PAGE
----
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UAW DaimlerChrysler 400 - Las Vegas Motor Speedway

Thatsracin.Com Writer

Jeff Gordon came from nowhere to win Sunday's UAW-DaimlerChrysler 400 at Las Vegas Motor Speedway.

But for Gordon, that's simply a sign that things are getting back to normal.

"I'm sure a lot of guys are scratching their heads right now going, `Where in the world did Jeff Gordon come from? He was stuck back there in 18th for the first half of the race.' " Gordon said. "We really weren't very good.

"I love races like that - where you get better as the day goes on and you just pick away at it. All of a sudden you look around and go, `I'm leading this thing - I can't believe it.' "

And on Sunday, many of Gordon's competitors couldn't believe it either.

But it's the type of come-from-nowhere race victory that has become a trademark of Gordon's Hendrick Motorsports team over the years, especially in 1998 when he won the series championship and 13 races.

On Sunday, with the help of four fresh tires his team elected to take on the final pit stop of the race - many on the lead lap took two - Gordon ran down Dale Jarrett with 26 of the 267 laps remaining to move into second place.

Race leader Matt Kenseth was forced to make his final pit stop, giving Gordon the lead, which he held until the finish to claim his 53rd career Winston Cup victory and first at Las Vegas.

Jarrett, the pole-winner, finished second; Sterling Marlin was third; Johnny Benson was fourth; and Todd Bodine rounded out the top five.

Gordon, appropriately, also hit the jackpot at Las Vegas. He won a $1 million bonus for the win as part of R.J. Reynolds Co.'s driver bonus program, and earned race fan Rodney Mims of Clanton, Ala., who was paired with Gordon in the contest, a $1 million check of his own.

"This team just did such an incredible job today, you know, they earned every penny," Gordon said. "We started 24th and I knew we had a car capable of moving our way through the field, I just didn't know how far.

"Early on there it was pretty frustrating. The car was real, real tight. And we were in a lot of traffic and it was very hard to pass out there. I think they key seemed to be when they made the two-tire change and got us a little bit of track position."

Gordon's crew chief, Robbie Loomis, elected to try a two-tire stop on Lap 179 to get Gordon better track position and made some adjustments to make the car a little looser.

According to Gordon, the move paid big dividends.

"All of a sudden, our race changed," he said. "We took two tires on and we were driving by guys that took four tires and walking away from them."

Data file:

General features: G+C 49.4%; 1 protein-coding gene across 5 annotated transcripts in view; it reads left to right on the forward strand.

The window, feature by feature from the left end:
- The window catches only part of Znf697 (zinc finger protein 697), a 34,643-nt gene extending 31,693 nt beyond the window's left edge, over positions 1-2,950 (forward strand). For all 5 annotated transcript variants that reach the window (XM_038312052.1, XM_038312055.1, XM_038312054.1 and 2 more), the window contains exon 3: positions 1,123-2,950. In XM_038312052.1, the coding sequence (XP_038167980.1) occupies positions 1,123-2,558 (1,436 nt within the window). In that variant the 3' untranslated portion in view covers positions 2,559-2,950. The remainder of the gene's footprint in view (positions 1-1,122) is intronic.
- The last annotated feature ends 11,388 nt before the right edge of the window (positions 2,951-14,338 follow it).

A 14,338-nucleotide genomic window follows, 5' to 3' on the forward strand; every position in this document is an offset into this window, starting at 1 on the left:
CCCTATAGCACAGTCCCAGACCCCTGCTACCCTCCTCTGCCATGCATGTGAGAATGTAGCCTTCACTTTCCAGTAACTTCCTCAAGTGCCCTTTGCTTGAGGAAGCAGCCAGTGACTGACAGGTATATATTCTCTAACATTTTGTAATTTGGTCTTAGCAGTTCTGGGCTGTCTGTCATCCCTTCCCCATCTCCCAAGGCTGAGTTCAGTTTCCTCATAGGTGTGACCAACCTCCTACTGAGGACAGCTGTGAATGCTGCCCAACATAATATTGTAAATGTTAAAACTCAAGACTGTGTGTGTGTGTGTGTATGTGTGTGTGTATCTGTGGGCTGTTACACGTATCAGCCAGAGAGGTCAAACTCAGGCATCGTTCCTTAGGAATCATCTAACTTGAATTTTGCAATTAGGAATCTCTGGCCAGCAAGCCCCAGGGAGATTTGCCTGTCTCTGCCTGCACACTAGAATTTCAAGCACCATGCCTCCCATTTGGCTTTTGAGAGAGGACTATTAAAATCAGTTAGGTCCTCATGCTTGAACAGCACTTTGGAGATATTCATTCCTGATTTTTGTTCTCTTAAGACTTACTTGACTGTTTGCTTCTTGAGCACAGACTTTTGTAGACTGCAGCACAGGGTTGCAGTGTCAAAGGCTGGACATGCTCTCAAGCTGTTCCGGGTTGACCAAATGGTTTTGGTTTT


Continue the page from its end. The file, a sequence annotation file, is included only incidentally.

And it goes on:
Late-race two-tire stops got Jerry Nadeau and Sterling Marlin up front and those two battled for the lead for more than 45 laps. Gordon finally caught Marlin and passed him on Lap 225 before a final round of green-flag pit stops started on Lap 229.

"It looks like (Gordon's team) is pretty much back," Jarrett said. "They started showing that last year, I think. They've got a good race team. At one point it looked like his car was pretty tight and he couldn't go, and they adjusted it his last couple of stops, I guess.

"That's the sign of a good team, so I'm sure they'll be right in the battle for the championship."

After three races, Marlin owns the series points lead, holding a 35-point advantage over Gordon. Marlin, driving one of the new Dodge Intrepids, is the only driver to score top-10 finishes in all three races.

"I thought we had the car today. I could just drive off from them, but it got so loose down there I couldn't drive it," Marlin said. "I don't know what it was. The track changed a lot all day.

"(Team owner) Chip Ganassi has put together a great race team. I'm the same guy who's been driving these cars for quite a while."

As for Gordon's rise to the forefront of the series again, Loomis credits the patience and time Loomis and Gordon have spent together since he joined the team before the start of last season.

"I think that every day that we're together, every practice we're together, every time we're on the race track and we're talking on the cell phone, it's just a building of getting better and better," he said. "Today was just another one of those building blocks of what we're trying to do."


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